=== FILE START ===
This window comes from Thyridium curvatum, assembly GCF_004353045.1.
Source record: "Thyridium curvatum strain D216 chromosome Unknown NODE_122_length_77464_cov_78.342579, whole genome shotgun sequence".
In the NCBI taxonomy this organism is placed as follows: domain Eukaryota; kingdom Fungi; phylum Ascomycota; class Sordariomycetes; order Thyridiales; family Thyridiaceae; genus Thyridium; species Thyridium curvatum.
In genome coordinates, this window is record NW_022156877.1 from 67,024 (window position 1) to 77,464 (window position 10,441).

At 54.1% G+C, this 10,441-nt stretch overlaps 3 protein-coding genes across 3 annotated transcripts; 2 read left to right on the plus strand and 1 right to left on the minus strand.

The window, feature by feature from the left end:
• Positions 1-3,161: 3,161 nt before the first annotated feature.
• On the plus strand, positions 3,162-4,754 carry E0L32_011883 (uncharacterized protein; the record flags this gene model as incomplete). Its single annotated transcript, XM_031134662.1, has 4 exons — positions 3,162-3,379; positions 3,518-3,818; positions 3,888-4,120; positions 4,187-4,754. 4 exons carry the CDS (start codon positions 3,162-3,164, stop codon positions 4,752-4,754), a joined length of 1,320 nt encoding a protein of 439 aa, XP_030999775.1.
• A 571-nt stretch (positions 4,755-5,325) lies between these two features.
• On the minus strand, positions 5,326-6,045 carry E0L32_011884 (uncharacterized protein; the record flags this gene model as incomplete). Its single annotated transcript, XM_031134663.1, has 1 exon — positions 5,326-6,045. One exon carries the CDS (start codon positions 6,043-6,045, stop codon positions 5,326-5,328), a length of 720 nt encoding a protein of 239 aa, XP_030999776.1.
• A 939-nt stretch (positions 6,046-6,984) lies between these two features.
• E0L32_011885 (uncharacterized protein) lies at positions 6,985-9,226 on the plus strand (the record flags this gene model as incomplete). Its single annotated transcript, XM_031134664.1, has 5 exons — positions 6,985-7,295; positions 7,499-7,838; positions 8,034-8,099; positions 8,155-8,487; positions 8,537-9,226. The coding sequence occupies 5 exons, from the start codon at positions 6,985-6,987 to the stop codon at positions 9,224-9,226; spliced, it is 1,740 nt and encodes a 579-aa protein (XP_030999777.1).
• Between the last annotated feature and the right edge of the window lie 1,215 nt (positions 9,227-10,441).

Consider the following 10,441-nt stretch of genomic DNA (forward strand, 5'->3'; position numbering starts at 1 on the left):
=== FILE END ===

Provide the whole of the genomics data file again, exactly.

This window comes from Thyridium curvatum, assembly GCF_004353045.1.
Source record: "Thyridium curvatum strain D216 chromosome Unknown NODE_122_length_77464_cov_78.342579, whole genome shotgun sequence".
In the NCBI taxonomy this organism is placed as follows: domain Eukaryota; kingdom Fungi; phylum Ascomycota; class Sordariomycetes; order Thyridiales; family Thyridiaceae; genus Thyridium; species Thyridium curvatum.
In genome coordinates, this window is record NW_022156877.1 from 67,024 (window position 1) to 77,464 (window position 10,441).

At 54.1% G+C, this 10,441-nt stretch overlaps 3 protein-coding genes across 3 annotated transcripts; 2 read left to right on the plus strand and 1 right to left on the minus strand.

The window, feature by feature from the left end:
• Positions 1-3,161: 3,161 nt before the first annotated feature.
• On the plus strand, positions 3,162-4,754 carry E0L32_011883 (uncharacterized protein; the record flags this gene model as incomplete). Its single annotated transcript, XM_031134662.1, has 4 exons — positions 3,162-3,379; positions 3,518-3,818; positions 3,888-4,120; positions 4,187-4,754. 4 exons carry the CDS (start codon positions 3,162-3,164, stop codon positions 4,752-4,754), a joined length of 1,320 nt encoding a protein of 439 aa, XP_030999775.1.
• A 571-nt stretch (positions 4,755-5,325) lies between these two features.
• On the minus strand, positions 5,326-6,045 carry E0L32_011884 (uncharacterized protein; the record flags this gene model as incomplete). Its single annotated transcript, XM_031134663.1, has 1 exon — positions 5,326-6,045. One exon carries the CDS (start codon positions 6,043-6,045, stop codon positions 5,326-5,328), a length of 720 nt encoding a protein of 239 aa, XP_030999776.1.
• A 939-nt stretch (positions 6,046-6,984) lies between these two features.
• E0L32_011885 (uncharacterized protein) lies at positions 6,985-9,226 on the plus strand (the record flags this gene model as incomplete). Its single annotated transcript, XM_031134664.1, has 5 exons — positions 6,985-7,295; positions 7,499-7,838; positions 8,034-8,099; positions 8,155-8,487; positions 8,537-9,226. The coding sequence occupies 5 exons, from the start codon at positions 6,985-6,987 to the stop codon at positions 9,224-9,226; spliced, it is 1,740 nt and encodes a 579-aa protein (XP_030999777.1).
• Between the last annotated feature and the right edge of the window lie 1,215 nt (positions 9,227-10,441).

Consider the following 10,441-nt stretch of genomic DNA (forward strand, 5'->3'; position numbering starts at 1 on the left):